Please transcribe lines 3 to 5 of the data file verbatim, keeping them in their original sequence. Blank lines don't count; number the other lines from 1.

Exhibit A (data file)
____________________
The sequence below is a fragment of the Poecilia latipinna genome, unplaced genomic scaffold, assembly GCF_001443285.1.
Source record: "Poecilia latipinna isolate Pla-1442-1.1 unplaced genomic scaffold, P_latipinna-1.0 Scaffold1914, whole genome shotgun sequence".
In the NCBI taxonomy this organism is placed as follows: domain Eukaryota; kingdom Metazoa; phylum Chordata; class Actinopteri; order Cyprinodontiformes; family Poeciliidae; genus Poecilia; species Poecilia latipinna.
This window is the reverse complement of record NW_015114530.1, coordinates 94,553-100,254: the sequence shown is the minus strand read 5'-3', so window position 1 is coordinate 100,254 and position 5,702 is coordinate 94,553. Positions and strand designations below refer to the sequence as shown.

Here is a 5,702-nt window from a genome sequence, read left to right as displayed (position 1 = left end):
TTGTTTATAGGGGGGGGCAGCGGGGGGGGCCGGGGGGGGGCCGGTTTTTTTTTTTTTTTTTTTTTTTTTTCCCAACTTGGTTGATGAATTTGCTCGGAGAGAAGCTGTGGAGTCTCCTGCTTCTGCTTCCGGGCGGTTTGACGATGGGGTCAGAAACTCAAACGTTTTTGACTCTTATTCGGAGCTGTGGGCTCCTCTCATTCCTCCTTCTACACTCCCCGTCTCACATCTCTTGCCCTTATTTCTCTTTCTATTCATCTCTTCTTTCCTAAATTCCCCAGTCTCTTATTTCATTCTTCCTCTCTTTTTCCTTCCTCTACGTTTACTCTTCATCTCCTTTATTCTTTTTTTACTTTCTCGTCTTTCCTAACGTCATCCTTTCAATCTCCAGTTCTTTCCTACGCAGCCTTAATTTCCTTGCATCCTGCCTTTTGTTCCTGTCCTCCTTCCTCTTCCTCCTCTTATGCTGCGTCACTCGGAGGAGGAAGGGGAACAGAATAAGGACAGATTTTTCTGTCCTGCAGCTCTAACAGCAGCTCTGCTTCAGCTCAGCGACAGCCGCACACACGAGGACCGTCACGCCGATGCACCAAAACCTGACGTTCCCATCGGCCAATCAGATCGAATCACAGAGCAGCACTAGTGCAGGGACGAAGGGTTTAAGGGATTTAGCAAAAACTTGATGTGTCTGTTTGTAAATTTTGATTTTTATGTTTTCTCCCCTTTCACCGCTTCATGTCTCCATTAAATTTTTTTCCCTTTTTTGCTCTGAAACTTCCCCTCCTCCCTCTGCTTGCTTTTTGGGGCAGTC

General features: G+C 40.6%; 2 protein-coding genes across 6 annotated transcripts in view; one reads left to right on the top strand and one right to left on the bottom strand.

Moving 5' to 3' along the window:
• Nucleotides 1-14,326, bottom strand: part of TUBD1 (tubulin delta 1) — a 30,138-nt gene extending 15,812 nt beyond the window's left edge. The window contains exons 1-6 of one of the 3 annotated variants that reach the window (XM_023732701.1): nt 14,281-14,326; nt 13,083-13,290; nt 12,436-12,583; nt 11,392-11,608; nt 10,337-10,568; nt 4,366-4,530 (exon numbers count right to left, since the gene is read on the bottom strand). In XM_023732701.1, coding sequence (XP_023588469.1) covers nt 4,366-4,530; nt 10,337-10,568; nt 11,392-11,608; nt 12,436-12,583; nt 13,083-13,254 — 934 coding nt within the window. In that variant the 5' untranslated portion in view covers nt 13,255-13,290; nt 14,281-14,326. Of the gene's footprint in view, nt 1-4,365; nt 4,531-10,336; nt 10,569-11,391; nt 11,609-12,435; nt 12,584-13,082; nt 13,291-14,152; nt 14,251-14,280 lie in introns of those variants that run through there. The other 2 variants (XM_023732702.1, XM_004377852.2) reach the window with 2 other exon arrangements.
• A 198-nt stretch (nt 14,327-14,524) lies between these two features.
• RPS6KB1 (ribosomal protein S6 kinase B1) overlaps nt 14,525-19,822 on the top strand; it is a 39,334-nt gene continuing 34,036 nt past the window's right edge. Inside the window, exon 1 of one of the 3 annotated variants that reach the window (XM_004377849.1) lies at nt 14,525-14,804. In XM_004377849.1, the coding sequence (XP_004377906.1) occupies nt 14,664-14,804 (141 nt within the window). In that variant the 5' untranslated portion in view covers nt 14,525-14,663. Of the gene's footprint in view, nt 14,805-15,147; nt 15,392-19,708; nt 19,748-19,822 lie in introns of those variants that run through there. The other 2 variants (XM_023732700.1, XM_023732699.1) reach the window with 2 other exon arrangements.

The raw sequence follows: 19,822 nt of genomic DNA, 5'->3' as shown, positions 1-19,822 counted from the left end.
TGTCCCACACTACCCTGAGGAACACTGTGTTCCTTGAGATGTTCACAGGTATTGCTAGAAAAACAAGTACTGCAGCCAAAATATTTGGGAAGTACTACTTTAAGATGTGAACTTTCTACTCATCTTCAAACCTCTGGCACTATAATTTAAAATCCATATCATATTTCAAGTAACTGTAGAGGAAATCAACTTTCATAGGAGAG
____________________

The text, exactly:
In the NCBI taxonomy this organism is placed as follows: domain Eukaryota; kingdom Metazoa; phylum Chordata; class Actinopteri; order Cyprinodontiformes; family Poeciliidae; genus Poecilia; species Poecilia latipinna.
This window is the reverse complement of record NW_015114530.1, coordinates 94,553-100,254: the sequence shown is the minus strand read 5'-3', so window position 1 is coordinate 100,254 and position 5,702 is coordinate 94,553. Positions and strand designations below refer to the sequence as shown.

Here is a 5,702-nt window from a genome sequence, read left to right as displayed (position 1 = left end):